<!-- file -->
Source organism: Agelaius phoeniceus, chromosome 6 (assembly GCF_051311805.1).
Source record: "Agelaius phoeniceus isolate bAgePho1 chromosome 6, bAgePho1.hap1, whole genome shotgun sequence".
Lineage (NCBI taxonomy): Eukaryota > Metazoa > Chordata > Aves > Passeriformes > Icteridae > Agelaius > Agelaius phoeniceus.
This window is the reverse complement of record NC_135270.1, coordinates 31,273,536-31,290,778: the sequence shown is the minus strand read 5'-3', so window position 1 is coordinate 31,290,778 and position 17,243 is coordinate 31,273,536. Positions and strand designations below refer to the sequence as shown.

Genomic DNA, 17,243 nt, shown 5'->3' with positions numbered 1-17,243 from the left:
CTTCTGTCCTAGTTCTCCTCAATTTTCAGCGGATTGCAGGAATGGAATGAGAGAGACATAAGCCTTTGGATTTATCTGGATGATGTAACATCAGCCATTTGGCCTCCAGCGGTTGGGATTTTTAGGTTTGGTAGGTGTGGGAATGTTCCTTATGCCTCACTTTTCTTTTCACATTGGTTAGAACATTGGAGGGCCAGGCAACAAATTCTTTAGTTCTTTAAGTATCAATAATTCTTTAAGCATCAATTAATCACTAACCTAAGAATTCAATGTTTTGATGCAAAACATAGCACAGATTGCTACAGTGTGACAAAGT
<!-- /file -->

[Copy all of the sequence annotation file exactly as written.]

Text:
Source organism: Agelaius phoeniceus, chromosome 6 (assembly GCF_051311805.1).
Source record: "Agelaius phoeniceus isolate bAgePho1 chromosome 6, bAgePho1.hap1, whole genome shotgun sequence".
Lineage (NCBI taxonomy): Eukaryota > Metazoa > Chordata > Aves > Passeriformes > Icteridae > Agelaius > Agelaius phoeniceus.
This window is the reverse complement of record NC_135270.1, coordinates 31,273,536-31,290,778: the sequence shown is the minus strand read 5'-3', so window position 1 is coordinate 31,290,778 and position 17,243 is coordinate 31,273,536. Positions and strand designations below refer to the sequence as shown.

Genomic DNA, 17,243 nt, shown 5'->3' with positions numbered 1-17,243 from the left:
CTTCTGTCCTAGTTCTCCTCAATTTTCAGCGGATTGCAGGAATGGAATGAGAGAGACATAAGCCTTTGGATTTATCTGGATGATGTAACATCAGCCATTTGGCCTCCAGCGGTTGGGATTTTTAGGTTTGGTAGGTGTGGGAATGTTCCTTATGCCTCACTTTTCTTTTCACATTGGTTAGAACATTGGAGGGCCAGGCAACAAATTCTTTAGTTCTTTAAGTATCAATAATTCTTTAAGCATCAATTAATCACTAACCTAAGAATTCAATGTTTTGATGCAAAACATAGCACAGATTGCTACAGTGTGACAAAGT